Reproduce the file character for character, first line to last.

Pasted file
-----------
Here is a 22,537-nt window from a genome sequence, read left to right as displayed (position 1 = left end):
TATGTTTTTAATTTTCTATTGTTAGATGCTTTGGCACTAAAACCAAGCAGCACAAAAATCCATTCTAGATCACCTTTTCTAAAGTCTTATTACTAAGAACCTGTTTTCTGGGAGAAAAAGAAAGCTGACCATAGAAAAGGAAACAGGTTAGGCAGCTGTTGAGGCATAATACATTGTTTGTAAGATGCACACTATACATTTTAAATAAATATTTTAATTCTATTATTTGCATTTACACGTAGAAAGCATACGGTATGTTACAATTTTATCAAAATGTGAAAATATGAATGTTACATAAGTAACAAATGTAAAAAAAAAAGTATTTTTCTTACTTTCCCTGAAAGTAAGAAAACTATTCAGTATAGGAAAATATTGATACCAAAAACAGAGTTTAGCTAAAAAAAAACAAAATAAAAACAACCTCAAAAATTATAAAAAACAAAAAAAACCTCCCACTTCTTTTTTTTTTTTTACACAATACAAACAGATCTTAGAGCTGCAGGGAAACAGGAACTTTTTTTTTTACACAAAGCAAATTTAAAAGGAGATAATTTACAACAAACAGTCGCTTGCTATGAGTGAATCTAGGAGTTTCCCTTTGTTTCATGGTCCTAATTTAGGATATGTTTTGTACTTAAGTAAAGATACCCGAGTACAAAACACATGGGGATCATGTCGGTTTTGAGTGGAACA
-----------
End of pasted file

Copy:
Here is a 22,537-nt window from a genome sequence, read left to right as displayed (position 1 = left end):
TATGTTTTTAATTTTCTATTGTTAGATGCTTTGGCACTAAAACCAAGCAGCACAAAAATCCATTCTAGATCACCTTTTCTAAAGTCTTATTACTAAGAACCTGTTTTCTGGGAGAAAAAGAAAGCTGACCATAGAAAAGGAAACAGGTTAGGCAGCTGTTGAGGCATAATACATTGTTTGTAAGATGCACACTATACATTTTAAATAAATATTTTAATTCTATTATTTGCATTTACACGTAGAAAGCATACGGTATGTTACAATTTTATCAAAATGTGAAAATATGAATGTTACATAAGTAACAAATGTAAAAAAAAAAGTATTTTTCTTACTTTCCCTGAAAGTAAGAAAACTATTCAGTATAGGAAAATATTGATACCAAAAACAGAGTTTAGCTAAAAAAAAACAAAATAAAAACAACCTCAAAAATTATAAAAAACAAAAAAAACCTCCCACTTCTTTTTTTTTTTTTACACAATACAAACAGATCTTAGAGCTGCAGGGAAACAGGAACTTTTTTTTTTACACAAAGCAAATTTAAAAGGAGATAATTTACAACAAACAGTCGCTTGCTATGAGTGAATCTAGGAGTTTCCCTTTGTTTCATGGTCCTAATTTAGGATATGTTTTGTACTTAAGTAAAGATACCCGAGTACAAAACACATGGGGATCATGTCGGTTTTGAGTGGAACA